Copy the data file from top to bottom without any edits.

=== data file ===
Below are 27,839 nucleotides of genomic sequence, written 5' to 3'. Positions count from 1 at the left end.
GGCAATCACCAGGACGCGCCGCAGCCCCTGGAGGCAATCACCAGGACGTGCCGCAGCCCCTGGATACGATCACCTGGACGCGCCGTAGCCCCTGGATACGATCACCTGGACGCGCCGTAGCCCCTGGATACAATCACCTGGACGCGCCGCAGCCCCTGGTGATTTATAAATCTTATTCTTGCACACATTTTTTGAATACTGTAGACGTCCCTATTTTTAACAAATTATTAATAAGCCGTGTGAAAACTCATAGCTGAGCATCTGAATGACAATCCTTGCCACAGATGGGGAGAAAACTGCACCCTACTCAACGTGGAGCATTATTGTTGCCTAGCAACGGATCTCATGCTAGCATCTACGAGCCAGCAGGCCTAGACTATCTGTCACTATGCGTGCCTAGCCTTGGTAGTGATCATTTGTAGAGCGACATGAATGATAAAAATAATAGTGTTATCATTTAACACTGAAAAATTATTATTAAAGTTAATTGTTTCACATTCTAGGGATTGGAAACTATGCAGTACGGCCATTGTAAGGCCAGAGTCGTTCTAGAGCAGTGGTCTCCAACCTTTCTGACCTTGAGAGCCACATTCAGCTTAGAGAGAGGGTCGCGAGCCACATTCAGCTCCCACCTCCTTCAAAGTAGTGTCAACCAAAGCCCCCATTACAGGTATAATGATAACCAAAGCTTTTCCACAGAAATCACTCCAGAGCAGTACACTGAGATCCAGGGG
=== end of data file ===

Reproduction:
Below are 27,839 nucleotides of genomic sequence, written 5' to 3'. Positions count from 1 at the left end.
GGCAATCACCAGGACGCGCCGCAGCCCCTGGAGGCAATCACCAGGACGTGCCGCAGCCCCTGGATACGATCACCTGGACGCGCCGTAGCCCCTGGATACGATCACCTGGACGCGCCGTAGCCCCTGGATACAATCACCTGGACGCGCCGCAGCCCCTGGTGATTTATAAATCTTATTCTTGCACACATTTTTTGAATACTGTAGACGTCCCTATTTTTAACAAATTATTAATAAGCCGTGTGAAAACTCATAGCTGAGCATCTGAATGACAATCCTTGCCACAGATGGGGAGAAAACTGCACCCTACTCAACGTGGAGCATTATTGTTGCCTAGCAACGGATCTCATGCTAGCATCTACGAGCCAGCAGGCCTAGACTATCTGTCACTATGCGTGCCTAGCCTTGGTAGTGATCATTTGTAGAGCGACATGAATGATAAAAATAATAGTGTTATCATTTAACACTGAAAAATTATTATTAAAGTTAATTGTTTCACATTCTAGGGATTGGAAACTATGCAGTACGGCCATTGTAAGGCCAGAGTCGTTCTAGAGCAGTGGTCTCCAACCTTTCTGACCTTGAGAGCCACATTCAGCTTAGAGAGAGGGTCGCGAGCCACATTCAGCTCCCACCTCCTTCAAAGTAGTGTCAACCAAAGCCCCCATTACAGGTATAATGATAACCAAAGCTTTTCCACAGAAATCACTCCAGAGCAGTACACTGAGATCCAGGGG